Homebound Currently Not In Line To Get COVID-19 Vaccine In Baltimore County
As Baltimore County administers its COVID-19 vaccine plan, it is also trying to figure out how to vaccinate a hard-to-reach group: people who are homebound. The limited number of available vaccines coupled with the logistics involved make them difficult to reach.
Carbra McDonnell’s wife of 51 years, Ann Marie, has Alzheimer’s as well as Parkinson’s Disease. McDonnell says her condition has been deteriorating during the pandemic.
She is homebound. It takes an hour to feed her. She can no longer carry on a conversation. She would qualify to live in a nursing home, but he is caring for her at their home in Catonsville instead.
“If she can’t communicate, I would hate to put her in that situation where I couldn’t be at least in there a part of the time,” McDonnell said.
Before the pandemic, McDonnell made the decision to keep his wife home. McDonnell says she was there for him when he served in the Army for 24 years.
“Wives in the military really sacrifice quite a bit,” McDonnell said. “I couldn’t, I just felt like I couldn’t do that to her.”
If she were in a nursing home, she would have been among the first to get the COVID-19 vaccine. McDonnell has signed his wife up on the county’s vaccine registry and checked the box indicating she’s homebound. He also has called around to see how a homebound person can receive it. So far, no luck.
Baltimore County doesn’t know how many homebound people there are. County Health Officer Dr. Gregory Branch said they are talking to home health agencies to see if they could vaccinate them, but it’s tricky business.
“The vaccine, once you open it up and defrost it, you have to use it within a certain amount of time,” Branch said. “So going from house, to house to house is not optimal.”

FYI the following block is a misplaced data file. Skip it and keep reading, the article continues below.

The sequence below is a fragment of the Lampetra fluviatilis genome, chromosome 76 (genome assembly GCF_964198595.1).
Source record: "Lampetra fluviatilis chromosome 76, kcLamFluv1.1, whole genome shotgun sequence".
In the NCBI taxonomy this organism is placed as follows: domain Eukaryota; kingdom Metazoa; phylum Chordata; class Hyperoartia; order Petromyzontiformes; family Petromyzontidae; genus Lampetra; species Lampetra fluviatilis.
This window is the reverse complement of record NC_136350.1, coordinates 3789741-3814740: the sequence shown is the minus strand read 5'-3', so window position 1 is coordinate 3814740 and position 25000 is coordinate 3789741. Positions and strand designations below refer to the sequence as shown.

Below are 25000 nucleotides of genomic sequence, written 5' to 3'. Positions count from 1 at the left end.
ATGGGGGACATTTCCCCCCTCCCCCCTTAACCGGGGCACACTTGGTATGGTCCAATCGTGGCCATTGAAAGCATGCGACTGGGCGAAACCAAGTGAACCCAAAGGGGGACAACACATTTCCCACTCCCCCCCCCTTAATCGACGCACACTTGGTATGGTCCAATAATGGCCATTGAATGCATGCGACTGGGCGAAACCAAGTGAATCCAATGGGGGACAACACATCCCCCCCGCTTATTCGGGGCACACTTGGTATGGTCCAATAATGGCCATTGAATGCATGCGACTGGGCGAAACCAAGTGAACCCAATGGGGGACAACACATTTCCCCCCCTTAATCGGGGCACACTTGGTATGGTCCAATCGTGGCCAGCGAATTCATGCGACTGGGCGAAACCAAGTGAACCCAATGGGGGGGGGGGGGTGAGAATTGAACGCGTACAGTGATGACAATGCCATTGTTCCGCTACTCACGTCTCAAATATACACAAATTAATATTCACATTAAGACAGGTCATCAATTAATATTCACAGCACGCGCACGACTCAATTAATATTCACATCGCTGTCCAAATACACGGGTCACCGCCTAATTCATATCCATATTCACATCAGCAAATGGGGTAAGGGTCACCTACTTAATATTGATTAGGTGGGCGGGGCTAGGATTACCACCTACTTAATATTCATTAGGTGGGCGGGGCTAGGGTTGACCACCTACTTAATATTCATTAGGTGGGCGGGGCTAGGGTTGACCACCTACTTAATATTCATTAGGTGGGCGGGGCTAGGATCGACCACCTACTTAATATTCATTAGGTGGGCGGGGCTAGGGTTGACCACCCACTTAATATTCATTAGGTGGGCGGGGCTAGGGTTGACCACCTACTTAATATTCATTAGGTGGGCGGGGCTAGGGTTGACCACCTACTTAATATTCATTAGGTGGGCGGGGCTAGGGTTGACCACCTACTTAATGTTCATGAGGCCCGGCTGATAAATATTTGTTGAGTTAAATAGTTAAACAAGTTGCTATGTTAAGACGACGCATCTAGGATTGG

Nearly half of the county’s 1,070 deaths from COVID-19 have been in nursing homes. Branch says he recognizes that there are elderly and others who are infirm who don’t live in congregate facilities.
Branch said, “Everybody may be in the same peers, but from my perspective as a health officer, I have to be able to then figure out who is more at risk for death.”
Although McDonnell's wife is homebound, he said she needs the vaccine. She comes in contact with an aide and a nurse who come to the house. He fears what would happen if she got COVID but could not clearly communicate.
Democratic Delegate Pat Young represents McDonnell in the General Assembly. Young is trying to help McDonnell get his wife vaccinated.
“I feel for what Dr. Branch is saying because he’s stuck,” Young said.
Baltimore County’s COVID vaccine clinic is at the Maryland State Fairgrounds for those who are lucky enough to have secured an appointment.
Around 138,000 people have signed up on Baltimore County’s COVID vaccine registry, according to a health department spokeswoman. They are in the queue to eventually get an appointment. So far, the county has administered about 18,000 doses.
Starting this week, anyone 65 and over qualifies to get the vaccine. In Baltimore County, that means a quarter of a million seniors are now eligible, according to County Executive Johnny Olszewski. And the county is expecting to receive only 7,800 doses this week.
Olszewski said just do the math.
“We want people to know that they’re eligible, but we’re also trying to temper expectations about when they can get through that entire grouping before we move to group 2 and to group 3,” he said.
Group 2 includes adults under 65 who are at risk of having a severe COVID-19 illness. The third and last group is healthy adults under 65.
If you live or work in Baltimore County, you can request a vaccine at its online COVID-19 registry.
For now, Carbra McDonnell is wondering when his wife will get her turn.
McDonnell asked, “As far as people that are actually not in a nursing home or maybe even waiting to get into a nursing home and can’t get in, what about them?”
The Developmental Disabilities Administration, which supports homebound, disabled people in Maryland declined a request for an interview.